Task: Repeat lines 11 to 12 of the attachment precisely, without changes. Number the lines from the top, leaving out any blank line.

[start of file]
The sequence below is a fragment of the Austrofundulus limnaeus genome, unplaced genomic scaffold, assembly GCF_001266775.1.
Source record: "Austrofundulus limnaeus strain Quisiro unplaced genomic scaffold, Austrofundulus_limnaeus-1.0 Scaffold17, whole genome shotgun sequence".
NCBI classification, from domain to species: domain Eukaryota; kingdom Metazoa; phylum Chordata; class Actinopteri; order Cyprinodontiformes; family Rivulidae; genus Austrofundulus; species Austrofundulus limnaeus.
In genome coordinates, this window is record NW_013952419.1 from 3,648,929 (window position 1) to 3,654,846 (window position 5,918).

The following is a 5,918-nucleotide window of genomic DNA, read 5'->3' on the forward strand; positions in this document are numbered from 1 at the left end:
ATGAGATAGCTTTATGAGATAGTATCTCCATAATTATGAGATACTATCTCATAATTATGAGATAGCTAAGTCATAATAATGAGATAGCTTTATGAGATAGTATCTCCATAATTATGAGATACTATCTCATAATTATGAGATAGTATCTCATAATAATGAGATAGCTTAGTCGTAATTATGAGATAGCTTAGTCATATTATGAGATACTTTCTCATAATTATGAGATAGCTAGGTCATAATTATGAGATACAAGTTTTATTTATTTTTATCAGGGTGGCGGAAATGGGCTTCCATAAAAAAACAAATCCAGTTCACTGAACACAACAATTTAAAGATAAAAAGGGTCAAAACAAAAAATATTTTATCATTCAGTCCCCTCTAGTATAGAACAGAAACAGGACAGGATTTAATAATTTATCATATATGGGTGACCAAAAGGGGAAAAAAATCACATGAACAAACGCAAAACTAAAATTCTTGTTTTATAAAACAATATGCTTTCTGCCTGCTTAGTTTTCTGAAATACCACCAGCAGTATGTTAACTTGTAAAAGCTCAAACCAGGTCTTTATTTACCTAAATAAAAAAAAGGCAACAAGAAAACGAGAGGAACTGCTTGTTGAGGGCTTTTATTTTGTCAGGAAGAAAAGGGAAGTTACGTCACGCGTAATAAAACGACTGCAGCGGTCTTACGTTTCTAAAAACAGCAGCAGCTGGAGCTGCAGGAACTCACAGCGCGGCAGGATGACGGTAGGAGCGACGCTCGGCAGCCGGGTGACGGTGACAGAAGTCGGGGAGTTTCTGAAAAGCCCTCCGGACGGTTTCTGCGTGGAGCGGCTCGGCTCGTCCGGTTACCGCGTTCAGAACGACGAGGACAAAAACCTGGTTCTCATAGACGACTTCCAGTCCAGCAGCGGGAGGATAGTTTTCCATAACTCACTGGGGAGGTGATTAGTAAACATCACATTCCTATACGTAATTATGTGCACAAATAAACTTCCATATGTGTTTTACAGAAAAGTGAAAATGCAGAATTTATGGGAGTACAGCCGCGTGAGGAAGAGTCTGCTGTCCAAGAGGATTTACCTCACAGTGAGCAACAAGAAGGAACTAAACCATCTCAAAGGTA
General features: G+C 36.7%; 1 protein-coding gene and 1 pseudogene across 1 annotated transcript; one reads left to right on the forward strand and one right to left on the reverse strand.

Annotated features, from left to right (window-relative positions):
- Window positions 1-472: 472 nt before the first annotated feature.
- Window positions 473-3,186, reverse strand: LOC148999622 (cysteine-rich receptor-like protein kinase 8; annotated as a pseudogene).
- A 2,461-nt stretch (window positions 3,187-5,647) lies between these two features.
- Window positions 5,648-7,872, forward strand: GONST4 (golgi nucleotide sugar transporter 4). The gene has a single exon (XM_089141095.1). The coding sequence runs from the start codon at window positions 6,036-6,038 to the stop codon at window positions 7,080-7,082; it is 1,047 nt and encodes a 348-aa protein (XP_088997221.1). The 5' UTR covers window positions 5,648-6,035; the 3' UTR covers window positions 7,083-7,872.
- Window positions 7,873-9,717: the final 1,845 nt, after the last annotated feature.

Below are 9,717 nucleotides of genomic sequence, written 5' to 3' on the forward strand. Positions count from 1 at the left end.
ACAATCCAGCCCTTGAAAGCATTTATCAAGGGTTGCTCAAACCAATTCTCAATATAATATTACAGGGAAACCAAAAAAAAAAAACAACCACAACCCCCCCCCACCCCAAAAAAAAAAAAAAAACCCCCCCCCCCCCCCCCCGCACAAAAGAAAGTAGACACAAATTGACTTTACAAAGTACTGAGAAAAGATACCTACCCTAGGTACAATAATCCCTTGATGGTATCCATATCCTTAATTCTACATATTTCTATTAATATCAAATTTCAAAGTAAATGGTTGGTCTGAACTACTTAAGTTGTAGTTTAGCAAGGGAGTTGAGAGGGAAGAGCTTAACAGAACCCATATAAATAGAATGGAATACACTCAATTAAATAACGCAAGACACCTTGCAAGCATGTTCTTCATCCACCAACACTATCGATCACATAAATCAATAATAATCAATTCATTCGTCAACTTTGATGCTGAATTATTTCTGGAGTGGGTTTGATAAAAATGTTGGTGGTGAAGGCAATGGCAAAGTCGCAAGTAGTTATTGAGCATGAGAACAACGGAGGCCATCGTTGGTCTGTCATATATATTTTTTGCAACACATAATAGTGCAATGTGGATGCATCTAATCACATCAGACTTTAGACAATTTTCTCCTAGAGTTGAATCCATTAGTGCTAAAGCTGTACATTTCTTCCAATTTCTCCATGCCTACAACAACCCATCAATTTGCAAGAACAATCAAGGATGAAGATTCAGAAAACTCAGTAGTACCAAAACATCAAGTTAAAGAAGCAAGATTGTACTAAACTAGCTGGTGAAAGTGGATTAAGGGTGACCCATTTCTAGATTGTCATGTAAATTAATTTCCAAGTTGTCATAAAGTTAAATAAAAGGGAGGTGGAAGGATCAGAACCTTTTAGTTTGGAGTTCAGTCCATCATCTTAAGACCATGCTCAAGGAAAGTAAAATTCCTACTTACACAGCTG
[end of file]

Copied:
- A 2,461-nt stretch (window positions 3,187-5,647) lies between these two features.
- Window positions 5,648-7,872, forward strand: GONST4 (golgi nucleotide sugar transporter 4). The gene has a single exon (XM_089141095.1). The coding sequence runs from the start codon at window positions 6,036-6,038 to the stop codon at window positions 7,080-7,082; it is 1,047 nt and encodes a 348-aa protein (XP_088997221.1). The 5' UTR covers window positions 5,648-6,035; the 3' UTR covers window positions 7,083-7,872.